1. If you do not pay your rent when it is due, your landlord may give you written notice explaining how much rent and late fees you owe, and that your rental agreement will end if not paid within five days.
  2. You have a right to reinstate your rental agreement any time before the landlord files in court by paying the unpaid rent and any late fees. a. Your landlord can only charge late fees if they are included in your rental agreement. b. If you settle with your landlord, be sure to get a receipt of your payment showing that you do not owe any additional money.
  3. If you fail to pay the full amount of rent and late fees owed within five days, your landlord may file in court to have you evicted

C. If the landlord files an eviction complaint against you, you will receive court papers that tell you when you have to go to court. The court date will generally be between three and six days unless the eviction is based upon a material and irreparable breach of the rental agreement in which case the court date will be under three days


V. Landlord Has a Right to the Rental Unit.

A. If you lose in court, the judge will give you five calendar days to move out. But, if you are evicted because of a material and irreparable breach, the judge will only give you twelve (12) to twenty-four (24) hours to move.

B. If you have not moved out at the end of the time the judge sets, the landlord may obtain a Writ of Restitution from the court. This is an order for the sheriff or constable to change the locks on the rental unit. Returning to the rental unit without the landlord’s permission is trespassing.

C. If you leave personal property in the home after you have been locked out following a writ of restitution, your landlord must store your possessions for fourteen (14) days. The landlord does not have to store your perishable items, plants, and animals. The landlord may throw away perishable items. Animals have to be taken to a shelter, boarding facility, be cared for by the landlord, or the landlord can call animal control. The landlord must tell you where your property is being held. After 14 days, the landlord may donate your personal property to a charitable organization or sell your property. Your landlord may dispose of any of your personal property if he reasonably determines that the value is so low that the cost of moving, storing, and selling the property is more that the amount that would be received at a sale. If the landlord sells your property, the landlord can apply the money received to any rent or monies owed. He must then mail any extra funds to you at your last known address.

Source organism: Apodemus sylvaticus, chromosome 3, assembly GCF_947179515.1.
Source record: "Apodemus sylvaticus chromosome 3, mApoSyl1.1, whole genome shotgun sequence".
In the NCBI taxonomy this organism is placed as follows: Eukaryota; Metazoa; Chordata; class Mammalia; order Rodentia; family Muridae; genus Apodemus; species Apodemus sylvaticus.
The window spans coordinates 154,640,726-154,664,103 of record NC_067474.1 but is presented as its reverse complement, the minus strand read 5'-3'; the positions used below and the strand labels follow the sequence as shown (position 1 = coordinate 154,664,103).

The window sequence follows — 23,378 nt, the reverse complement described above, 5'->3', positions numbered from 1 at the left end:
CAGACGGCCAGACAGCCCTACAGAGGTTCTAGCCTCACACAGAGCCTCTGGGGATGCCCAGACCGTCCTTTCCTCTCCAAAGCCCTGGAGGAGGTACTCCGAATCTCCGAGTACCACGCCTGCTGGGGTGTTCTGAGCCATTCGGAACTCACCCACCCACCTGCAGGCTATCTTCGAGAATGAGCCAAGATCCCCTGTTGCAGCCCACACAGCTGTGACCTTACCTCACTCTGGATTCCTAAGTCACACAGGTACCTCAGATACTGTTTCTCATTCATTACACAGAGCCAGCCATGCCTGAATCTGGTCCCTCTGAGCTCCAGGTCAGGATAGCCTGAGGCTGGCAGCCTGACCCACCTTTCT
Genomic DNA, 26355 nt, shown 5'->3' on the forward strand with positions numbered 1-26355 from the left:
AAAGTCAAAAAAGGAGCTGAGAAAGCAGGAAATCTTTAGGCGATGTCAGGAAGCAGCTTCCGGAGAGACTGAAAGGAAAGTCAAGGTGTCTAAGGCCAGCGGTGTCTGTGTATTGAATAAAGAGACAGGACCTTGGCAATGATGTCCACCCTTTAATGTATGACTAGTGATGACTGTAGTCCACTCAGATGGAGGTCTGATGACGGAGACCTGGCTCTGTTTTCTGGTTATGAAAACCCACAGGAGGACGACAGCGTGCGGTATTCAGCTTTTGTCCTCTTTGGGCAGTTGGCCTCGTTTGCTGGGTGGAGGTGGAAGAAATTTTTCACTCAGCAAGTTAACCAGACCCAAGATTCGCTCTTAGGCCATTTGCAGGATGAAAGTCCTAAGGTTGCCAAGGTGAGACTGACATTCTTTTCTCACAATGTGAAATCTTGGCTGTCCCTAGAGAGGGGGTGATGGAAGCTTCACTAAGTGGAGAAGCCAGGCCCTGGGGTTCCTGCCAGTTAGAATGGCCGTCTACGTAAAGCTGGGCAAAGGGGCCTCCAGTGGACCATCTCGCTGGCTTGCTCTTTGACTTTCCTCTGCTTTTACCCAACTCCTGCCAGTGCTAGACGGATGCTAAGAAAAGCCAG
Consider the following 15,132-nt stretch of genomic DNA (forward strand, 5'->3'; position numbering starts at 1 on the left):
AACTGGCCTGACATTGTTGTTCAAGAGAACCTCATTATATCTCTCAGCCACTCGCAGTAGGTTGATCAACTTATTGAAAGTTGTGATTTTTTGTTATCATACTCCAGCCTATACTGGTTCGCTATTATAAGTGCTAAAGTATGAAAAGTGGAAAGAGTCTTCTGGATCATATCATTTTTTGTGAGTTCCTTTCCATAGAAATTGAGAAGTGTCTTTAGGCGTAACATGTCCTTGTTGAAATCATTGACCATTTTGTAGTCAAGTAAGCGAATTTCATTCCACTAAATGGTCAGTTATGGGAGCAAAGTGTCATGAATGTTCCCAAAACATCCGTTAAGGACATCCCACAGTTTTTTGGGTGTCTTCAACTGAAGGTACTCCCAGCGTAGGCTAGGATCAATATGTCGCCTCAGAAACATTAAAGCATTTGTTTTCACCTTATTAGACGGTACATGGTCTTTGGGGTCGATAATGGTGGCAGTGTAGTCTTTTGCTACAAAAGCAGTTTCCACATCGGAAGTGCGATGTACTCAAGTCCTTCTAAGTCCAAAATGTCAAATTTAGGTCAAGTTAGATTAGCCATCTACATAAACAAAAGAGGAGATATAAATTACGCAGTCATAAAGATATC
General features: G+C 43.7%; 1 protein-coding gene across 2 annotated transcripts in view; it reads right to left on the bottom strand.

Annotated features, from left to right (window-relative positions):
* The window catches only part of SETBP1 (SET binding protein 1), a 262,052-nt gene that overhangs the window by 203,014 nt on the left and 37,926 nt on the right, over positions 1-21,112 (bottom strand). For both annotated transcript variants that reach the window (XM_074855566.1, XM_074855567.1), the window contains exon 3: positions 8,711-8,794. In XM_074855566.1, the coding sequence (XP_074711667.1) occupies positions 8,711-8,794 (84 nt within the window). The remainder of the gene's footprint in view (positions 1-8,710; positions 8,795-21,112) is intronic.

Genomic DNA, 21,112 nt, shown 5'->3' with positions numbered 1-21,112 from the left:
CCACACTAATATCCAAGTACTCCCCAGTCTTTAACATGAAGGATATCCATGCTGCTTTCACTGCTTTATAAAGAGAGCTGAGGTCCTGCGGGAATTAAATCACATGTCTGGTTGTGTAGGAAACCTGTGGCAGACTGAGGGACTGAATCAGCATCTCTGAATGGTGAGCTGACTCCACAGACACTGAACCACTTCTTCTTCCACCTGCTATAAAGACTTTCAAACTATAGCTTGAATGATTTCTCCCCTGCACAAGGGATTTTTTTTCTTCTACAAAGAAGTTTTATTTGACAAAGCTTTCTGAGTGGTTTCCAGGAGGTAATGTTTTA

D. Reclaiming Property (see ARS §33-1370(F))

  1. You may immediately obtain clothing, tools, or books of your trade or profession, along with any identification or financial documents, including all those related to your immigration status, employment status, public assistance, or medical care.
  2. To get the rest of your property, you have to pay the landlord only for the cost of removal and storage for the time the property is held by the landlord. You do not have to pay the judgment amount. You will have to contact the landlord in writing to arrange for a time to pick up your property and pay those fees and then pick up your property and pay the fees within five (5) days of the written offer

It sounds like the timeline to eviction could be quick. It could be worse because the landlord could have gone after 12 months of rent if the lease had converted to a year lease. Of course if there are delays getting a court date, and the writ the amount owed could grow.

You may need to explain this to son to make sure he knows that in a short time his stuff could be gone.

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  • 1
    What the book says about evictions, and what actually happens, are miles apart. Jun 17, 2023 at 19:12
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    Why on earth would the landlord file an eviction if they have rich parents on the hook?
    – littleadv
    Jun 17, 2023 at 19:21